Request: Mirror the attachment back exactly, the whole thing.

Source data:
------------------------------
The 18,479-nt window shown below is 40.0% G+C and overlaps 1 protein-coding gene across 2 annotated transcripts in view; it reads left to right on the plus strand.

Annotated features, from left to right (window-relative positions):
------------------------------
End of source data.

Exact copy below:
The 18,479-nt window shown below is 40.0% G+C and overlaps 1 protein-coding gene across 2 annotated transcripts in view; it reads left to right on the plus strand.

Annotated features, from left to right (window-relative positions):